One year after being diagnosed with multiple sclerosis, I began experiencing excruciating pain and debilitating stiffness in both of my hands.  My first thought was, “is this spasticity? and if so, this sucks!!!”  Off to the neurologist I went and he said....carpal tunnel syndrome.  I was not convinced but we started treating it conservatively.  The nerve conduction tests and electromyogram did show some mild CTS in one hand, but not the other.  Puzzling. 

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    Even the neurologist was surprised as my test results did not correlate with my pain level so he referred me to a hand surgeon who injected each wrist (at different times) with steroids to take down any inflammation.  It was wonderful!!!!  The pain subsided greatly within days.  Bad news was that this meant when the pain returned I would need surgery.

    On the final visit to the hand surgeon, I asked (again) about a finger which had doubled in size.  Previously we had agreed that it was the least of my worries and he had thought that it was a cyst.  This time, though, we had more of an opportunity to examine it and talk about it, even taking x-rays.  He recommended that I see a rheumatologist and even offered to call their office if I had trouble getting an appointment.  My preferred neurologist, and his as well, was not currently taking new patients but I got in anyways.

    During our first visit in April 2007, and six months after my hands became practically unusable, I was diagnosed with rheumatoid arthritis.  I brought with me the x-ray films and results of blood tests conducted since 2000.  The doctor asked me about symptoms which led to each blood test.  With that information and a nifty ultrasound test she conducted in the office, I was diagnosed with RA.  She also told me that if she had seen me during those previous mild RA flare-ups, then I would have received a diagnosis much sooner.

    Did this mean that we could take away the MS diagnosis?  Nope, not so easy.  It is possible to have more than one autoimmune disease.  Not fair, but somewhat common. 

    To treat the RA, my rheumatologist wanted to take a 3-pronged approach - methotrexate, sulfasalazine, and plaquenil.  Personally, I couldn’t tolerate the plaquenil but continue with methotrexate and sulfasalazine which have worked wonders.  My arthritis is under control enough that I can distinguish between mild flare-ups and remissions.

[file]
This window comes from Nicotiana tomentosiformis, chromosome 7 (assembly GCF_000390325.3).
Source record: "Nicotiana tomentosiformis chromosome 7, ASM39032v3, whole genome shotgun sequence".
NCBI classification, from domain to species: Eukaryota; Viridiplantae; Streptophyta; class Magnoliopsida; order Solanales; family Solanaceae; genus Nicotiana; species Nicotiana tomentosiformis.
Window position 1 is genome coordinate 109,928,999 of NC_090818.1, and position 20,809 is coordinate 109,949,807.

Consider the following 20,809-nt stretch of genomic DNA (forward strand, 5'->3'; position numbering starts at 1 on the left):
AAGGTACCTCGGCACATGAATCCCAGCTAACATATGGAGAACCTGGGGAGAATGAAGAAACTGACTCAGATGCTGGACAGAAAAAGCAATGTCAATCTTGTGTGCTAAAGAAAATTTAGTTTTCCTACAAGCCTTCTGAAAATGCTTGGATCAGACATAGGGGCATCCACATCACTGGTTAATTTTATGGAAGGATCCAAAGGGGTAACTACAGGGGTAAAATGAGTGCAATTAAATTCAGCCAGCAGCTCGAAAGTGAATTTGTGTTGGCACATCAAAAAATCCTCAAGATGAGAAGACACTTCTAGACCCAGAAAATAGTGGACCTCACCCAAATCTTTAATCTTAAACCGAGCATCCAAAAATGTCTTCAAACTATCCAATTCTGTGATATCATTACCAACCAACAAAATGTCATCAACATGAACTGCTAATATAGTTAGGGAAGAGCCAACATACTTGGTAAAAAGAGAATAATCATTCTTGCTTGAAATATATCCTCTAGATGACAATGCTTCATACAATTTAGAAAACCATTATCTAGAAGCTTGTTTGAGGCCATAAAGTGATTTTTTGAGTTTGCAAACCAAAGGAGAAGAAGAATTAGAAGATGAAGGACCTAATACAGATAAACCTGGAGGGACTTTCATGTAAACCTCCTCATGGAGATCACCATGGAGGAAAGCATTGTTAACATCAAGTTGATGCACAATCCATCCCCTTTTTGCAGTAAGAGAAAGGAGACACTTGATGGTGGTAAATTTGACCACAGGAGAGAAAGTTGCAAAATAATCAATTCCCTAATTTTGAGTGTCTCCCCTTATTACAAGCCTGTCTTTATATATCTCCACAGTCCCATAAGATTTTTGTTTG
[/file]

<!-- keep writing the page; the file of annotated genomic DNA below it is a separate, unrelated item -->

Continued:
Thankfully, I haven’t had anymore debilitating flare-ups and the deformity which started on my left hand has stabilized.  Also I want to say here that folks diagnosed with carpal tunnel syndrome should at least consult with a rheumatologist.  My CTS is practically non-existent now...and that’s without surgery.  Unfortunately, this isn’t the case for all.  (see this question).


  • When I mentioned the RA and new drugs to my neurologist, he said, “that’ll be good for your MS, too.”  It’s interesting that methotrexate is sometimes used to treat multiple sclerosis, but folks who use methotrexate MUST supplement with extra Folic Acid (at least 1mg daily) to avoid the toxic effects.  Please remember to get your liver functions testing every other month.

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    So to my fellow MSers who are double-dippers in the autoimmune barrel, we are here to support each other.  Special thanks go to Nancy D who coined - “autoimmunies r’us.”  Hope this answers some of your questions.  Smile

     

    Lisa Emrich is author of the blog Brass and Ivory: Life with MS and RA and founder of the Carnival of MS Bloggers.

Published On: January 16, 2009